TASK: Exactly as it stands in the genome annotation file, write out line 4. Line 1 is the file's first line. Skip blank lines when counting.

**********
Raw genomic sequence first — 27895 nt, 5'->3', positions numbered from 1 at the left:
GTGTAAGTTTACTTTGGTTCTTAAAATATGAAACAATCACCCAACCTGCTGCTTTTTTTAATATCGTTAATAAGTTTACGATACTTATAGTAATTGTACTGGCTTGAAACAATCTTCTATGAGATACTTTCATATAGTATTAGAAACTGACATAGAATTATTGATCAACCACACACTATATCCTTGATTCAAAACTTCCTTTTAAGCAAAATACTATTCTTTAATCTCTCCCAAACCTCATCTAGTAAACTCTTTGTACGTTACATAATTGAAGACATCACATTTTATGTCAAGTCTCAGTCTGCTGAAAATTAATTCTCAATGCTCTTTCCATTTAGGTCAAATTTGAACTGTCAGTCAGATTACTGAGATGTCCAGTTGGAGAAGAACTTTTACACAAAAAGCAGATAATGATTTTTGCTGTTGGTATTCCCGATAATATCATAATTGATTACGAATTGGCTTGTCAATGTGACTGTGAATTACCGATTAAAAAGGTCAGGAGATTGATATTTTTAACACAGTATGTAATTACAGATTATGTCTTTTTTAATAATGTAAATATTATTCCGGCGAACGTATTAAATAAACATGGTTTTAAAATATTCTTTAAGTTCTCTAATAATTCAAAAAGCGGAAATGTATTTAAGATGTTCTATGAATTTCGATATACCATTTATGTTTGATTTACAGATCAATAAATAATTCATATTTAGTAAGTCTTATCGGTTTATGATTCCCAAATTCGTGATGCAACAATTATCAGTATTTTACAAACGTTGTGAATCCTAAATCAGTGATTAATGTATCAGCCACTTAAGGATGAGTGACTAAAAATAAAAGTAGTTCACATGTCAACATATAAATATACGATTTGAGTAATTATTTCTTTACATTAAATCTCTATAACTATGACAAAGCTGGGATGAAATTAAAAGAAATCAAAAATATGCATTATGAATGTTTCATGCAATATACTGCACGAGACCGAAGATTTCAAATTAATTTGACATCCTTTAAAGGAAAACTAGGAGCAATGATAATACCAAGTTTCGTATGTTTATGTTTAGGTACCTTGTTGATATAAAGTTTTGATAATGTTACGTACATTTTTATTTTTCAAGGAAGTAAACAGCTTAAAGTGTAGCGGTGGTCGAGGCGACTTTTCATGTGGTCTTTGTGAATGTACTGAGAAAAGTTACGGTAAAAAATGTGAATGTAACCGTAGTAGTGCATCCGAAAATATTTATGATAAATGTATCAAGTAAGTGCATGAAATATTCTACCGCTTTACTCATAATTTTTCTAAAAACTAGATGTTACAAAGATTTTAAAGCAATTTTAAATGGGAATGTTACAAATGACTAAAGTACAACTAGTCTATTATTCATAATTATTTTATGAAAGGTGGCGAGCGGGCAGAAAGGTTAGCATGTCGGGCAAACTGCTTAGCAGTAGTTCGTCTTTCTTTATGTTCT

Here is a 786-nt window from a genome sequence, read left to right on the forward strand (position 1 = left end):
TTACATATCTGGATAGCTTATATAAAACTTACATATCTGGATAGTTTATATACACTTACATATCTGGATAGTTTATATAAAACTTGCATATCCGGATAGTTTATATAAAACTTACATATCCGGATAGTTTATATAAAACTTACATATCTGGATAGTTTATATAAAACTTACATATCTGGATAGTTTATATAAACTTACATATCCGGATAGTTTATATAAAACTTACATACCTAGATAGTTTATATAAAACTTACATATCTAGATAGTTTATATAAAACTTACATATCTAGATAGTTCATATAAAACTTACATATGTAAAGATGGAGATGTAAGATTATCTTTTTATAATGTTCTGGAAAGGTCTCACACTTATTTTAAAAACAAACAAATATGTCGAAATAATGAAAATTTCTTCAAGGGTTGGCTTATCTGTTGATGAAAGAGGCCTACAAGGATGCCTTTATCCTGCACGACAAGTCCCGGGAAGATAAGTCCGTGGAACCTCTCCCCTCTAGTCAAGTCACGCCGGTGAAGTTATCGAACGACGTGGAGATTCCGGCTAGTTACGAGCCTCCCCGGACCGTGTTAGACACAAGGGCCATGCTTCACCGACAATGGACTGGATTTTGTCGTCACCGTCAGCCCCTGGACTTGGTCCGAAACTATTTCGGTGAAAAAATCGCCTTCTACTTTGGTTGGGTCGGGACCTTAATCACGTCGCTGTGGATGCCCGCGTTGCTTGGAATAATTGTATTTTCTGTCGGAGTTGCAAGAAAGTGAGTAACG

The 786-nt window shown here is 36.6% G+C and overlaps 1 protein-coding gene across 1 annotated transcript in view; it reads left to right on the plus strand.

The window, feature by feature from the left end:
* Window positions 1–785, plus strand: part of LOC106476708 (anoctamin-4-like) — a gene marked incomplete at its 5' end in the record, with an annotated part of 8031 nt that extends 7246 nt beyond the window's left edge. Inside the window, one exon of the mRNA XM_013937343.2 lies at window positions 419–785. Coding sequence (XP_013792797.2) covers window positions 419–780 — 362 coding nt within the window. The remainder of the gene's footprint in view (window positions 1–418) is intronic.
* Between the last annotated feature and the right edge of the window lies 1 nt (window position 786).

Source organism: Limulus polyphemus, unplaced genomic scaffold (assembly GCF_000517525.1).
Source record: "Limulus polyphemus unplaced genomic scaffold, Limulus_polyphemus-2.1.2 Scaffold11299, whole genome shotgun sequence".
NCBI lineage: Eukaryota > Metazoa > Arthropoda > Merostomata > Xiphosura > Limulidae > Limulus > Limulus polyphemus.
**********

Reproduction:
TTACATATCTGGATAGCTTATATAAAACTTACATATCTGGATAGTTTATATACACTTACATATCTGGATAGTTTATATAAAACTTGCATATCCGGATAGTTTATATAAAACTTACATATCCGGATAGTTTATATAAAACTTACATATCTGGATAGTTTATATAAAACTTACATATCTGGATAGTTTATATAAACTTACATATCCGGATAGTTTATATAAAACTTACATACCTAGATAGTTTATATAAAACTTACATATCTAGATAGTTTATATAAAACTTACATATCTAGATAGTTCATATAAAACTTACATATGTAAAGATGGAGATGTAAGATTATCTTTTTATAATGTTCTGGAAAGGTCTCACACTTATTTTAAAAACAAACAAATATGTCGAAATAATGAAAATTTCTTCAAGGGTTGGCTTATCTGTTGATGAAAGAGGCCTACAAGGATGCCTTTATCCTGCACGACAAGTCCCGGGAAGATAAGTCCGTGGAACCTCTCCCCTCTAGTCAAGTCACGCCGGTGAAGTTATCGAACGACGTGGAGATTCCGGCTAGTTACGAGCCTCCCCGGACCGTGTTAGACACAAGGGCCATGCTTCACCGACAATGGACTGGATTTTGTCGTCACCGTCAGCCCCTGGACTTGGTCCGAAACTATTTCGGTGAAAAAATCGCCTTCTACTTTGGTTGGGTCGGGACCTTAATCACGTCGCTGTGGATGCCCGCGTTGCTTGGAATAATTGTATTTTCTGTCGGAGTTGCAAGAAAGTGAGTAACG